Movement: Seiko NH35A automatic movement with 41-hour power reserve
Strap: Leather
Price: £395

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Beaucroft Senate Cambridge Blue

Beaucroft Senate Cambridge Blue

Tiffany blue might be all the rage, but all that means is high prices a low chance you can get hold of one. This brightly handsome number from Cambridge-based Beaucroft might not be quite the same (it’s Cambridge blue, honestly) but it’s nevertheless an incredibly cool entry-level automatic piece with Doxa levels of eye-catching colour.

Paired with a thin yet fluted crown and a crisp, clean dial layout worthy of an off-kilter independent watch brand, it’s one of the funkiest pieces in its price range. There are a fair few strap options (the midnight blue nylon is a standout) but you can’t go wrong with a killer mesh bracelet.

Case/Dial: 40mm stainless steel case with 30m (3 bar) water resistance
Movement: Miyota 9039 automatic movement with 42-hour power reserve
Strap: Leather, steel mesh or nylon strap
Price: £325

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£400 – £600

Solid automatic movements, heritage designs and a splash of colour.

Arken Instrumentum

Arken Instrumentum

This battle-ready tool is a proper box-ticker, and what looks large is in fact rather svelte at 40mm with an 11.5mm thickness and lightweight in full titanium. A tried-and-true tool watch with a sports-chic integrated bracelet, Arken’s debut is an uncompromisingly utilitarian 300m diver, defined by that big, toothy bezel and muscular shoulders doubling as a crown guard.

With its three differently-shaped hands and two different lumes – blue for the handset and indexes, green for the second hand and 12 o’clock point on the bezel – there’s more going on after the first glance than you might expect.

Case/Dial: 40mm titanium steel case with 300m (30 bar) water resistance
Movement: Miyota 9015 hi-beat automatic movement with 42-hour power reserve
Strap: Titanium bracelet
Price: £429.99, limited to 300 pieces

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Studio Underd0g Mint Ch0c Chip

Studio Underd0g Mint Ch0c Chip

Nothing says British summertime like mint choc chip ice cream and, while we’re still in the frigid winter cold, Studio Underd0g’s latest is still cool enough to risk a brain freeze. A follow-up to the designer’s phenomenal Watermel0n, this watch is slightly more toned down yet still offers a quirky big-eye bicompax chronograph layout, this time in textured mint green and cocoa-dusted tachymeter scale and subdial.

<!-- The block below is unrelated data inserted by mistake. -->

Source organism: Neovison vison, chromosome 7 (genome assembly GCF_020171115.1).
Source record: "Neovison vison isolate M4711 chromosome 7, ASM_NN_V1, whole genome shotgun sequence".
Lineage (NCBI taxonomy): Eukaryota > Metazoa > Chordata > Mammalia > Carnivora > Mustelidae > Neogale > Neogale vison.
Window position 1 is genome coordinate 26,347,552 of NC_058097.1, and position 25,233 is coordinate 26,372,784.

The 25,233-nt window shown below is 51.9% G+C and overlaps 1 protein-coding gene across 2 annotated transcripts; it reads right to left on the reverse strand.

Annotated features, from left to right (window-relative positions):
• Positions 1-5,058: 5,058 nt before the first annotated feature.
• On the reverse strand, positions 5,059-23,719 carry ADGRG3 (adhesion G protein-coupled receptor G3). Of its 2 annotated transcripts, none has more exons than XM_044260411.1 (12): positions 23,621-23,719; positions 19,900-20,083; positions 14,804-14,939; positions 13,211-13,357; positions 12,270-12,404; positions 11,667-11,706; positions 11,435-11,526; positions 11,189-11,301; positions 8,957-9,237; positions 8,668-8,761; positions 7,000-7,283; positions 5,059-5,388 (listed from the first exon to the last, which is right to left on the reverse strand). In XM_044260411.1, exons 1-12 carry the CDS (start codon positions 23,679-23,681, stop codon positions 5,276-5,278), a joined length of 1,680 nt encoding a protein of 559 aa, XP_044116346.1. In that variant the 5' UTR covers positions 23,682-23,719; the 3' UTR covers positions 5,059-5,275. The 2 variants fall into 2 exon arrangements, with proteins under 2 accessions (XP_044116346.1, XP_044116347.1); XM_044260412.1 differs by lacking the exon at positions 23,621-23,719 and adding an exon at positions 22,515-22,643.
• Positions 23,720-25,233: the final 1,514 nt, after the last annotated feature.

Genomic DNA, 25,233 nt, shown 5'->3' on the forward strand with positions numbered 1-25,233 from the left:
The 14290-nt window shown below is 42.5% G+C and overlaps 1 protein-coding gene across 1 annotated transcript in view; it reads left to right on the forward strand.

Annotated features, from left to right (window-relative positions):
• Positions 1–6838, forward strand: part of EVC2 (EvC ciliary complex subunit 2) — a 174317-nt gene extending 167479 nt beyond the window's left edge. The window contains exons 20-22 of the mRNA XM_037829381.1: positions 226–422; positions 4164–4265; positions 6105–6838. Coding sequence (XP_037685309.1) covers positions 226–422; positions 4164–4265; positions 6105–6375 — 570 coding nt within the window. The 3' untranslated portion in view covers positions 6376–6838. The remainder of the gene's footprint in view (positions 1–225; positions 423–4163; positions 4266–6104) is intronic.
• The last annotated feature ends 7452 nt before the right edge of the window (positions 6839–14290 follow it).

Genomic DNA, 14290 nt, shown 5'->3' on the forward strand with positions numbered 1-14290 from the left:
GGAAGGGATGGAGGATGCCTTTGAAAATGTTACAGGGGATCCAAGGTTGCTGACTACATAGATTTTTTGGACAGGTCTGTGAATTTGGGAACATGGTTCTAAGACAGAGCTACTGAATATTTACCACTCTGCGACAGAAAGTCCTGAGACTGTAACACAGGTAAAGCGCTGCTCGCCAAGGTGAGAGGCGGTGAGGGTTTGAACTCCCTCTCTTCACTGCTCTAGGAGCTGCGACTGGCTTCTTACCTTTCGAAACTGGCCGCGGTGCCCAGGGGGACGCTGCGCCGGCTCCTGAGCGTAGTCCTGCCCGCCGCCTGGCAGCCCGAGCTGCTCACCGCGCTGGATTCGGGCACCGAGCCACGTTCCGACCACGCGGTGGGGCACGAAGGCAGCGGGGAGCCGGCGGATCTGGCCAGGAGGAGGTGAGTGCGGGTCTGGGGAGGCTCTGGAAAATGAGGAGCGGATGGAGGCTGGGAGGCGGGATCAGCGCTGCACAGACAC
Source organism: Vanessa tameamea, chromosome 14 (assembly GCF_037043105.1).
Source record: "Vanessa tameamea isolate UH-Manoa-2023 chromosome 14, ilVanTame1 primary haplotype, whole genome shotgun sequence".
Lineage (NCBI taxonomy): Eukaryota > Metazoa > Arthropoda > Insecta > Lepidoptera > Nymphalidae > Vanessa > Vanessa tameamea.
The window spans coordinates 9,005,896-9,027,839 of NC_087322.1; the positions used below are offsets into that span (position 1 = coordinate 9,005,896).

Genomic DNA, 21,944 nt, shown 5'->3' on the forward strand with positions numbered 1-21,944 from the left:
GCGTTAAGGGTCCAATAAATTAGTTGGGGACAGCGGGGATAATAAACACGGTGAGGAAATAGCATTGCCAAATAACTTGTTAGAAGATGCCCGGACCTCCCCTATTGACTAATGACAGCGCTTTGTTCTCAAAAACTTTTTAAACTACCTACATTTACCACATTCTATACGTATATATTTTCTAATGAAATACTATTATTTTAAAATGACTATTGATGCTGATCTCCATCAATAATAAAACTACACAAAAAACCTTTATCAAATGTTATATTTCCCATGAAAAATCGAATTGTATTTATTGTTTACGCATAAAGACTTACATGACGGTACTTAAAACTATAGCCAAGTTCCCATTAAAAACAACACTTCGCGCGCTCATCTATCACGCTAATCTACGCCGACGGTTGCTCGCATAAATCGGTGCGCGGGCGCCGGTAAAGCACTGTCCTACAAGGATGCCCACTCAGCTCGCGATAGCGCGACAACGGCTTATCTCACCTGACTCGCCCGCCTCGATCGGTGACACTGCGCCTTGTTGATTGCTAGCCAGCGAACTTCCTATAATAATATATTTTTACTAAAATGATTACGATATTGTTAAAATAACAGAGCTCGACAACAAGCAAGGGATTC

Consider the chocolate-coloured strap (made by British specialist The Strap Tailor) the flake on top. It’s more of an impulse buy than an ice cream in 30-degree heat; fingers crossed it’ll be back in stock soon.

Case/Dial: 38.5mm stainless steel case with 50m (5 bar) water resistance
Movement: Seagull Manual Winding ST-1901 movement with 45-hour power reserve
Strap: Alran Chevre Goatskin strap made in collaboration with The Strap Tailor
Price: £440

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Isotope Hydrium Burnt Tangerine

Isotope Hydrium Burnt Tangerine

According to Isotope, the brand’s always wanted to make a tangerine dial. From any other watchmaker that might seem like a stretch, but from the makers of the one of the most fun GMTs on the market, it sounds about right – and the Hydrium Burnt Tangerine is an eye-catcher if ever there was one.

Aside from the colour, it’s enhanced with an elevated version of Isotope’s signature tear shape. The dial’s set off even more against the dark, microblasted stainless steel case and black rotating diving bezel, making for a tool watch that’s a world away from what you might expect.

Case/Dial: 40mm stainless steel case with 300m (30 bar) water resistance
Movement: Swiss automatic movement with 40-hour power reserve
Strap: Cordura or FKM straps
Price: £533, limited to 100 pieces

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Christopher Ward C5 Malvern Revival

Christopher Ward C5 Malvern Revival

Christopher Ward might seem like an odd brand to do an honorary revival piece, but if there’s one thing they do well, it’s hit on trends, of which re-issues are a big one. And to be fair, they are one of the most significant British brands around, so we’ll give it to them.

It helps that the stripped-back C5 Malvern was always a handsome dress piece, and the Revival Special Edition is about as faithful as you can get, complete with now-vintage big-C emblem. It’s an entry level piece for Christopher Ward but with its light catcher case and Milanese bracelet, looks sharper than its price tag would suggest.

Case/Dial: 40.5mm stainless steel case with 30m (3 bar) water resistance
Movement: Sellita SW200-1 automatic movement with 38-hour power reserve
Strap: Stainless steel mesh bracelet
Price: £590

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Elliot Brown Bloxworth Founder’s Edition

Elliot Brown Bloxworth Founder’s Edition

Not a lot of great stuff happened during lockdown. Fortunately, the Founder’s Edition of Elliot Brown’s Bloxworth is one of the rarities that did. Between the soft, cool grey dial and the bronze-coloured coating, this collaborative timepiece encapsulates the novel design language of the brand – and without turning your wrist green.